Wellness needs the engagement of the whole person. Today’s seniors are encouraged to exercise all six dimensions of wellness: emotional, intellectual, occupational, physical, spiritual and social. Physical exercise is important, but it’s equally important to stimulate the mind, to manage stress, to find ways to contribute and use one’s abilities, to connect with others, and to keep moving along on the spiritual journey of life.
Jewish Family Service is bringing JFS Ways to Wellness programs into the community, to senior adults where they live and the places they frequent. Many opportunities now exist, and many more are coming soon. Current offerings include:
Conversations on Aging: An informal, guided discussion group that looks at every aspect of the experiences of old age. Conversations on Aging has proven so rewarding that Jewish Family Service is planning to offer the program in additional settings. An ideal venue for Conversations on Aging is a church or synagogue where senior participants share a level of familiarity with each other and mutual spiritual beliefs.
Options Cincinnati: Jewish Family Service has pioneered programs and services in two apartment complexes where large concentrations of senior adults reside. We are seeking to bring wellness programs to other locales in Greater Cincinnati that can be described as a “Naturally Occurring Retirement Community”.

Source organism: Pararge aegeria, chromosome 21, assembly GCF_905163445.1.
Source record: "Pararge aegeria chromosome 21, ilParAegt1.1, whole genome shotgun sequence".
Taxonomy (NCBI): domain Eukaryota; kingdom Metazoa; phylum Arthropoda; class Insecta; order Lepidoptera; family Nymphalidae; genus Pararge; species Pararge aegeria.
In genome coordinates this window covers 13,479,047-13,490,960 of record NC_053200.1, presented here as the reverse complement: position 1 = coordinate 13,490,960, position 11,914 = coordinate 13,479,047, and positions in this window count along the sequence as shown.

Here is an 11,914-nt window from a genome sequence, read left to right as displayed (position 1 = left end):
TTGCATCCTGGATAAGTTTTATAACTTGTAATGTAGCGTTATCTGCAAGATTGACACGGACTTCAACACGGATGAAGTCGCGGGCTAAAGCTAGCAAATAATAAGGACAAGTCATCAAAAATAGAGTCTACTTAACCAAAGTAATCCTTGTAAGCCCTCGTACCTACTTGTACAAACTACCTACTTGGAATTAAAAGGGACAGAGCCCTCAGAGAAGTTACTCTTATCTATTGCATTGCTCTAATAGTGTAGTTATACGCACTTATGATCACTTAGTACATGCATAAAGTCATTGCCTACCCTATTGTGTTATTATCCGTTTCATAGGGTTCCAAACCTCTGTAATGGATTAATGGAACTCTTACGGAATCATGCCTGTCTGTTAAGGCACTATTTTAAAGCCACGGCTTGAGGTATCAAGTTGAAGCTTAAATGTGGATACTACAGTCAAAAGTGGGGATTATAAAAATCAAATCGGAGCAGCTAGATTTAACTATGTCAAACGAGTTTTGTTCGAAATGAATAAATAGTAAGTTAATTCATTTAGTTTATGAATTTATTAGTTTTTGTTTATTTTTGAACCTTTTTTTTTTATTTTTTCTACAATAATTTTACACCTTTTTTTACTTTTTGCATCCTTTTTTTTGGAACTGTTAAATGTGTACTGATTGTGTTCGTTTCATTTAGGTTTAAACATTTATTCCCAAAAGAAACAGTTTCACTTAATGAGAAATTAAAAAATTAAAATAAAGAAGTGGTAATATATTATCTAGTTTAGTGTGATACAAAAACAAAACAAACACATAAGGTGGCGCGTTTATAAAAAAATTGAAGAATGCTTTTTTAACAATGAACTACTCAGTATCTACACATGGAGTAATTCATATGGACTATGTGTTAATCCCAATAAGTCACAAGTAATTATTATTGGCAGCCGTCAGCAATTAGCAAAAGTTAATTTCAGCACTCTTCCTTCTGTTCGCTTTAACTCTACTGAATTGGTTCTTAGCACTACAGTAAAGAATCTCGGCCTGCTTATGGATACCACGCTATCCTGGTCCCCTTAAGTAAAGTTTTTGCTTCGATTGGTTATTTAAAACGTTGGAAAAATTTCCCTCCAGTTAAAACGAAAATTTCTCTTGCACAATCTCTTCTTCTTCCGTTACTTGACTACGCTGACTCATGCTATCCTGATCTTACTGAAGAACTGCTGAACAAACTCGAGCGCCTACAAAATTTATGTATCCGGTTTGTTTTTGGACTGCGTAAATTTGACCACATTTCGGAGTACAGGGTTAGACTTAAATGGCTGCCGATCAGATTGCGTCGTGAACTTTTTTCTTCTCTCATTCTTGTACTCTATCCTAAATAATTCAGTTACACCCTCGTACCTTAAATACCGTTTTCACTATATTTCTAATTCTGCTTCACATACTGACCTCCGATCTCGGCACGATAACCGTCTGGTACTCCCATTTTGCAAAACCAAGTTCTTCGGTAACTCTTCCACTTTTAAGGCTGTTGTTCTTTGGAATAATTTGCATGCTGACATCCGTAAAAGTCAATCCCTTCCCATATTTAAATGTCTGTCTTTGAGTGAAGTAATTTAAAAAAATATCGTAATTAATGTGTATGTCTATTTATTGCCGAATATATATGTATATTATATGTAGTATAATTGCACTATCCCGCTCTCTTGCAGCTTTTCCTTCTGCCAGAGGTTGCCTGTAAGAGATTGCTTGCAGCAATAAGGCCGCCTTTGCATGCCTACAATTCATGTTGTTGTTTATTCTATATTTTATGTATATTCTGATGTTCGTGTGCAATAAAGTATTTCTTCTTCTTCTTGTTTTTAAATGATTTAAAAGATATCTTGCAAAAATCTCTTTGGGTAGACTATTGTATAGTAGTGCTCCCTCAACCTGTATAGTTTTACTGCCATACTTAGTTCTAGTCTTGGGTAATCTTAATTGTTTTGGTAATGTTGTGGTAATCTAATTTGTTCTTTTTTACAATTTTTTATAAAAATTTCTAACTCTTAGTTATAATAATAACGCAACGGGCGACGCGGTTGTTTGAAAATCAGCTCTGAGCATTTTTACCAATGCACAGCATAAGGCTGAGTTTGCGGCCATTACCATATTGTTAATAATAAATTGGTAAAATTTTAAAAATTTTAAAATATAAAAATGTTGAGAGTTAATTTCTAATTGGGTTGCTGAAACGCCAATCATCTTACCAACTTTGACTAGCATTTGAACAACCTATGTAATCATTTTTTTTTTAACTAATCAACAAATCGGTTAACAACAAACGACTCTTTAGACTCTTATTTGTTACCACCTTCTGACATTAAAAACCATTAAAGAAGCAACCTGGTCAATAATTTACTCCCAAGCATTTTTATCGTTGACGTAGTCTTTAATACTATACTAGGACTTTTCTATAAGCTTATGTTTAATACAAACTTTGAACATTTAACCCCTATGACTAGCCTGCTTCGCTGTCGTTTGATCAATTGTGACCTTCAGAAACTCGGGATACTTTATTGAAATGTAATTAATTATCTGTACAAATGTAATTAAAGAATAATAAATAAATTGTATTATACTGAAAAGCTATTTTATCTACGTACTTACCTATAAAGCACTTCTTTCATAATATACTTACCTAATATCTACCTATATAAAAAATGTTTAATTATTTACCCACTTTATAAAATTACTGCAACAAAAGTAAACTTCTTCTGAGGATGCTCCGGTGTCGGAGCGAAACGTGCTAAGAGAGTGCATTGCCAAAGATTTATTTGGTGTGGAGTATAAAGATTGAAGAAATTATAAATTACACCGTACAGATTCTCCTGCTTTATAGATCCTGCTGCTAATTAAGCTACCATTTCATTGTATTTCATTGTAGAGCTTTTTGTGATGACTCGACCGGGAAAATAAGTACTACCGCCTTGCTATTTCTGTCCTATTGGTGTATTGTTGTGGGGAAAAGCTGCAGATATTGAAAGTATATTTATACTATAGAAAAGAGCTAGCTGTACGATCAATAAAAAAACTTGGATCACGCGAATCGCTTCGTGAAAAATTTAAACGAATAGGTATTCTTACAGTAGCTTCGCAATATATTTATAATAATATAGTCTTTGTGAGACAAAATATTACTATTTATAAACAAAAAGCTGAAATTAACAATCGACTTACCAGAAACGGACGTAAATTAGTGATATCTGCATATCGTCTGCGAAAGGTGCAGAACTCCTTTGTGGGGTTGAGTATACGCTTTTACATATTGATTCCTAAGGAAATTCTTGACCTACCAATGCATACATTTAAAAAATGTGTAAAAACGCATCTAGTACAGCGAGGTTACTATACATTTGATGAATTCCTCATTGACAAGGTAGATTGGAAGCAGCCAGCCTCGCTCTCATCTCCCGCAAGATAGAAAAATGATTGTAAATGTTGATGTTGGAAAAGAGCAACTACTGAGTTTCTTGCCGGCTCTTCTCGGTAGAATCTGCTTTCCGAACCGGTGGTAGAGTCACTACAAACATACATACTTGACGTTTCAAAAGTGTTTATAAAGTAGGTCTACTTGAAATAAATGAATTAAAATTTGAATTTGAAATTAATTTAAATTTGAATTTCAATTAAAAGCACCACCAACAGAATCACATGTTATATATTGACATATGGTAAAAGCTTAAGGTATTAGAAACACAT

Holocaust Survivors Friendship Club: To the Holocaust survivor community in the Greater Cincinnati area, Jewish Family Service offers a therapeutic socialization group that provides regular opportunities to engage in conversation, share meals, go on outings, and hear speakers.
Collaborative Programs: Jewish Family Service, in partnership with Mayerson JCC, will expand nationally recognized evidence-based programs that have been proven to positively promote senior adult wellness.
Civics and English for Speakers of Other Languages: Jewish Family Service offers English and Civics classes to senior adults who speak Russian and other languages. This supports their learning to function in American society—voting, banking, obtaining health care, using public transportation and more.